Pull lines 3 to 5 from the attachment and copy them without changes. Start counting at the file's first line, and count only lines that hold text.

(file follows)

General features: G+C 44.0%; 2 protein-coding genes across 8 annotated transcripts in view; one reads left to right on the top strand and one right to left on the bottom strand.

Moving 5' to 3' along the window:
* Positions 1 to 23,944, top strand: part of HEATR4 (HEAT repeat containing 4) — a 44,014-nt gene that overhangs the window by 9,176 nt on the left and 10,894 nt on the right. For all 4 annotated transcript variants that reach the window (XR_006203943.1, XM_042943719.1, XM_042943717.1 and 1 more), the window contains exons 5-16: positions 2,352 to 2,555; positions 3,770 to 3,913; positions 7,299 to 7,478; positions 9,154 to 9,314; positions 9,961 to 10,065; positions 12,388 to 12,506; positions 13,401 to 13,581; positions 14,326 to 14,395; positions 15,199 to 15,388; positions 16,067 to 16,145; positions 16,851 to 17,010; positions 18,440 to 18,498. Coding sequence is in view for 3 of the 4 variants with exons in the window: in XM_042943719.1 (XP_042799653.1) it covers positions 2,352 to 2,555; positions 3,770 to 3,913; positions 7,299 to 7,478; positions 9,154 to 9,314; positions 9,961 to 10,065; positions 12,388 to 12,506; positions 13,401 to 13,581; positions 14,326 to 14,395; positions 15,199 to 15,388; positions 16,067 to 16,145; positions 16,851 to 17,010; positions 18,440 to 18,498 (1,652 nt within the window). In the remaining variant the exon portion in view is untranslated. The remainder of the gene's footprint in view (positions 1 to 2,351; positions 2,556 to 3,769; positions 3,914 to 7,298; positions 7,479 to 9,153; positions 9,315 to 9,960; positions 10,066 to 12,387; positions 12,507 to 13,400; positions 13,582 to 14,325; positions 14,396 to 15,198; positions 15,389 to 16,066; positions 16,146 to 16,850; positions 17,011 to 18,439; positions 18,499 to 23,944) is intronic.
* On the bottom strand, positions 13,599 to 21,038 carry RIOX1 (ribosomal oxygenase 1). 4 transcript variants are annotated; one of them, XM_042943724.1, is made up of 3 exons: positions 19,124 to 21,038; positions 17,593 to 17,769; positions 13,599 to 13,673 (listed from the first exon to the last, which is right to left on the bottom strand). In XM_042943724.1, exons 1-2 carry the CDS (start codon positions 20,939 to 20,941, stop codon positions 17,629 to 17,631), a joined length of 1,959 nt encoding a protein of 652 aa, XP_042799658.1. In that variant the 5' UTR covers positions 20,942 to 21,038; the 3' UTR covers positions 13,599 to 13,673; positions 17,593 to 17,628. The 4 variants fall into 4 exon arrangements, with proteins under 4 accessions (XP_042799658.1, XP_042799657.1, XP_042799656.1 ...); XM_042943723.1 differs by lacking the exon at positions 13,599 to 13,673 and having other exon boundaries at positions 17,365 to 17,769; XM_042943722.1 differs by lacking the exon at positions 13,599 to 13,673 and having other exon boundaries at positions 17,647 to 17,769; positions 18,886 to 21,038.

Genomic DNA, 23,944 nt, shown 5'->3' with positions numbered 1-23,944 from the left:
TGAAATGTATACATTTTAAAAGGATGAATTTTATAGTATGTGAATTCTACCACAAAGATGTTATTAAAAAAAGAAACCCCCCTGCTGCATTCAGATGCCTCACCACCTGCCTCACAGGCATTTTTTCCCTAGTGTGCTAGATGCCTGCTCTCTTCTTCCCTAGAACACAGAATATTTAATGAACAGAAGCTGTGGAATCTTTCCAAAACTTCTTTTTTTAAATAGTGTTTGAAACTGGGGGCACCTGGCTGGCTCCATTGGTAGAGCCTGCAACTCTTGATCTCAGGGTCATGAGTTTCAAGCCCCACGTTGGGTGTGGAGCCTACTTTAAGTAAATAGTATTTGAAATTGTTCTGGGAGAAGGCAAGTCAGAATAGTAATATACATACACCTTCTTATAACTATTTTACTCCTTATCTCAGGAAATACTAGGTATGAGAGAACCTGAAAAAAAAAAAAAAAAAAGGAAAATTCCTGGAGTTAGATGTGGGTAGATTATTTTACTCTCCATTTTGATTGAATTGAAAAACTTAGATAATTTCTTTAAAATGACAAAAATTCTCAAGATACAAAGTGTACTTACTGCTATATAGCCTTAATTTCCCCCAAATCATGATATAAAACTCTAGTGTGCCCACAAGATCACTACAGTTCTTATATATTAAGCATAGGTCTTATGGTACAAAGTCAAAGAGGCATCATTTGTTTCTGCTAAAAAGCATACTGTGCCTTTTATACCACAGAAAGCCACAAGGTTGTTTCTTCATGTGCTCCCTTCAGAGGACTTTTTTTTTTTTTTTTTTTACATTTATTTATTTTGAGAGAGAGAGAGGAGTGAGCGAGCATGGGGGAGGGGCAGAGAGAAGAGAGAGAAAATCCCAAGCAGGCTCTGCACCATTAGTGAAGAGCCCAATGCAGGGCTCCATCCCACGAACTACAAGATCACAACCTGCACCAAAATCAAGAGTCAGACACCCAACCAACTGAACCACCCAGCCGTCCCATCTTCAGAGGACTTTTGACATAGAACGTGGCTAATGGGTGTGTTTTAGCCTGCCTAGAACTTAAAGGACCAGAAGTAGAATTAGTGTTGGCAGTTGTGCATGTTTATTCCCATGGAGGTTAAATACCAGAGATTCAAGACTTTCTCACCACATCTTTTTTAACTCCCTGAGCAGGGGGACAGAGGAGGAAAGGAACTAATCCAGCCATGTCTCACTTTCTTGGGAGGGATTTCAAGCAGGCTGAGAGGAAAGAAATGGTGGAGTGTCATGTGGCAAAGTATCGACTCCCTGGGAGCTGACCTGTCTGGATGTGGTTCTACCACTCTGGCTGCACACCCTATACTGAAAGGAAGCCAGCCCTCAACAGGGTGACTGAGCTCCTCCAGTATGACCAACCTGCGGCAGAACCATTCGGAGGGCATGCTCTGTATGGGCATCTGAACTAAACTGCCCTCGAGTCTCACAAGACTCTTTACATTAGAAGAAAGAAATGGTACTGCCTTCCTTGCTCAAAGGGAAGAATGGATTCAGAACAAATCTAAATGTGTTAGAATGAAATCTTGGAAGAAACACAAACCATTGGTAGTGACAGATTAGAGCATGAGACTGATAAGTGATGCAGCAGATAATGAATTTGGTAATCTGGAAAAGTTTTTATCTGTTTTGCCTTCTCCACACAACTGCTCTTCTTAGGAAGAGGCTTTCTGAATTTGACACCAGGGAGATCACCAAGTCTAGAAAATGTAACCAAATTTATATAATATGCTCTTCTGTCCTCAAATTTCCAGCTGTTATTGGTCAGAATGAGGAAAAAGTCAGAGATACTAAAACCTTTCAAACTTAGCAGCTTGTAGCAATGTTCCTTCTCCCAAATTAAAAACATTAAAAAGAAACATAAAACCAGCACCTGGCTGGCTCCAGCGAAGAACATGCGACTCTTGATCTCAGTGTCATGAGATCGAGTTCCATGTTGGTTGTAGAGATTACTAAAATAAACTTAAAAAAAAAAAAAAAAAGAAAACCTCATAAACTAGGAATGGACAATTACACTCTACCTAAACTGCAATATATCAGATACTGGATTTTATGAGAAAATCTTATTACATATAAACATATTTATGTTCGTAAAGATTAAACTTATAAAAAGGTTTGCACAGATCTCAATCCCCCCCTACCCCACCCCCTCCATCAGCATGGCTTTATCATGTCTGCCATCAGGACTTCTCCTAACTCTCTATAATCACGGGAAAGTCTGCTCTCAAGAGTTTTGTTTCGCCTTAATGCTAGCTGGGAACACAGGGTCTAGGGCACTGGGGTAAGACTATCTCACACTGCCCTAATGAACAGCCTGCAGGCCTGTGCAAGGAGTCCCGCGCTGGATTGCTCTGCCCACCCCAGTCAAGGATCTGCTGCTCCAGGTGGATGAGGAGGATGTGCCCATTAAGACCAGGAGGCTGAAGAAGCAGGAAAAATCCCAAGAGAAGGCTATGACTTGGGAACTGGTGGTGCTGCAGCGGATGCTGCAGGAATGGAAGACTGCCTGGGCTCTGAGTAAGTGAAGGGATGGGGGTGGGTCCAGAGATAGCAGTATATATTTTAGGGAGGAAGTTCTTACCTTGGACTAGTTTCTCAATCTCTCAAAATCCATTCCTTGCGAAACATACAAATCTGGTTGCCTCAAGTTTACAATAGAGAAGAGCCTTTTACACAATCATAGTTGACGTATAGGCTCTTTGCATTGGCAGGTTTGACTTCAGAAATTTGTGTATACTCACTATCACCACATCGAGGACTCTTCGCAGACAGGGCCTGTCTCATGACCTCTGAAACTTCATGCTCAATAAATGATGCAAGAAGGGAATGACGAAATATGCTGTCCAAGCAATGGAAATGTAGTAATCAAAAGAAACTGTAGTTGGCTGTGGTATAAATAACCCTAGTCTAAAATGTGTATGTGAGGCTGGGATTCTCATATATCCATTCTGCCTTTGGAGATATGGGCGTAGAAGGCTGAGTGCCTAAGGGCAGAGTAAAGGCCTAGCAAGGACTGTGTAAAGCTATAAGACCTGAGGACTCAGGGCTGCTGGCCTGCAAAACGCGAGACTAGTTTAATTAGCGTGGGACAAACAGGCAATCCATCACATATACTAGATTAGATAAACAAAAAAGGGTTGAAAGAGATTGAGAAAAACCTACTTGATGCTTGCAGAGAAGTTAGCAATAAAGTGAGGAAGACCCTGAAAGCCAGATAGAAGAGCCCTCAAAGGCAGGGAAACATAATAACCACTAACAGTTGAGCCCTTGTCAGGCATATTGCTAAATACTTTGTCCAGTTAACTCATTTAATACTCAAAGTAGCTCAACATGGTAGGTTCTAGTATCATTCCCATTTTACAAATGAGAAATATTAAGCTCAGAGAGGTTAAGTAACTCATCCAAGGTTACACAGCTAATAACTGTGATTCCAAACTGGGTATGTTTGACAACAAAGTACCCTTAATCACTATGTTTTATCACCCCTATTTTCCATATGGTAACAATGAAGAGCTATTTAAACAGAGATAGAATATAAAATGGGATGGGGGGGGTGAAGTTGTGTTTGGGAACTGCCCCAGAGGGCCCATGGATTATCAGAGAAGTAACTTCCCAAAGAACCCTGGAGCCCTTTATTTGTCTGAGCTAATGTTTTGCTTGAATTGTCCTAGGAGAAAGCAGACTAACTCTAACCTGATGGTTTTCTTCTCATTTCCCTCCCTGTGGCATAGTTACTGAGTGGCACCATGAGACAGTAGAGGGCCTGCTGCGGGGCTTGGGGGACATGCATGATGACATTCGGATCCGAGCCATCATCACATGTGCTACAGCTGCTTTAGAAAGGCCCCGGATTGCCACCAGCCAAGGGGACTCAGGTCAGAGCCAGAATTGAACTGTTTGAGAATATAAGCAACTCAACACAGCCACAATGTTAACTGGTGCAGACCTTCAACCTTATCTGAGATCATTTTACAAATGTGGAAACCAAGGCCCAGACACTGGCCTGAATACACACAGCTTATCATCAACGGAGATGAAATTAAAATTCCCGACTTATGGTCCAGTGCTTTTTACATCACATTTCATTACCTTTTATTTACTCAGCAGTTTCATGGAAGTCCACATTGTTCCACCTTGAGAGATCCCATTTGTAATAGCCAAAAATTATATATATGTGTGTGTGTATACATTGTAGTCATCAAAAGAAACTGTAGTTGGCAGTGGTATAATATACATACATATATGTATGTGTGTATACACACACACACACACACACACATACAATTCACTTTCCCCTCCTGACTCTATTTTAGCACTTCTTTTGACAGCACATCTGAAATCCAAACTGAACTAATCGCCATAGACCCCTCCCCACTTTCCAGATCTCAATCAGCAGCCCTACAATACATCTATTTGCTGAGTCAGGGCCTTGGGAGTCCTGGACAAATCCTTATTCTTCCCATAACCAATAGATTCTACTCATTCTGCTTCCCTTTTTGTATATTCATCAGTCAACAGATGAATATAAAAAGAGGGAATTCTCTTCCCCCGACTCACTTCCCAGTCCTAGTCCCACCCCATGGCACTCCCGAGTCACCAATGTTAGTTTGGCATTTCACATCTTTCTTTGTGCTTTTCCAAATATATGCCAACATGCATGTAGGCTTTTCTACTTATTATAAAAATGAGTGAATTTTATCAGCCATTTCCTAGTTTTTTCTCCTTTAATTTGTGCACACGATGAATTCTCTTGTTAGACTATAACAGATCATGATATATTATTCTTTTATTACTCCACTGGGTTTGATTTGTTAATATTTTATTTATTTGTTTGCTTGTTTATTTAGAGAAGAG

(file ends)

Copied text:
* Positions 1 to 23,944, top strand: part of HEATR4 (HEAT repeat containing 4) — a 44,014-nt gene that overhangs the window by 9,176 nt on the left and 10,894 nt on the right. For all 4 annotated transcript variants that reach the window (XR_006203943.1, XM_042943719.1, XM_042943717.1 and 1 more), the window contains exons 5-16: positions 2,352 to 2,555; positions 3,770 to 3,913; positions 7,299 to 7,478; positions 9,154 to 9,314; positions 9,961 to 10,065; positions 12,388 to 12,506; positions 13,401 to 13,581; positions 14,326 to 14,395; positions 15,199 to 15,388; positions 16,067 to 16,145; positions 16,851 to 17,010; positions 18,440 to 18,498. Coding sequence is in view for 3 of the 4 variants with exons in the window: in XM_042943719.1 (XP_042799653.1) it covers positions 2,352 to 2,555; positions 3,770 to 3,913; positions 7,299 to 7,478; positions 9,154 to 9,314; positions 9,961 to 10,065; positions 12,388 to 12,506; positions 13,401 to 13,581; positions 14,326 to 14,395; positions 15,199 to 15,388; positions 16,067 to 16,145; positions 16,851 to 17,010; positions 18,440 to 18,498 (1,652 nt within the window). In the remaining variant the exon portion in view is untranslated. The remainder of the gene's footprint in view (positions 1 to 2,351; positions 2,556 to 3,769; positions 3,914 to 7,298; positions 7,479 to 9,153; positions 9,315 to 9,960; positions 10,066 to 12,387; positions 12,507 to 13,400; positions 13,582 to 14,325; positions 14,396 to 15,198; positions 15,389 to 16,066; positions 16,146 to 16,850; positions 17,011 to 18,439; positions 18,499 to 23,944) is intronic.
* On the bottom strand, positions 13,599 to 21,038 carry RIOX1 (ribosomal oxygenase 1). 4 transcript variants are annotated; one of them, XM_042943724.1, is made up of 3 exons: positions 19,124 to 21,038; positions 17,593 to 17,769; positions 13,599 to 13,673 (listed from the first exon to the last, which is right to left on the bottom strand). In XM_042943724.1, exons 1-2 carry the CDS (start codon positions 20,939 to 20,941, stop codon positions 17,629 to 17,631), a joined length of 1,959 nt encoding a protein of 652 aa, XP_042799658.1. In that variant the 5' UTR covers positions 20,942 to 21,038; the 3' UTR covers positions 13,599 to 13,673; positions 17,593 to 17,628. The 4 variants fall into 4 exon arrangements, with proteins under 4 accessions (XP_042799658.1, XP_042799657.1, XP_042799656.1 ...); XM_042943723.1 differs by lacking the exon at positions 13,599 to 13,673 and having other exon boundaries at positions 17,365 to 17,769; XM_042943722.1 differs by lacking the exon at positions 13,599 to 13,673 and having other exon boundaries at positions 17,647 to 17,769; positions 18,886 to 21,038.

Genomic DNA, 23,944 nt, shown 5'->3' with positions numbered 1-23,944 from the left: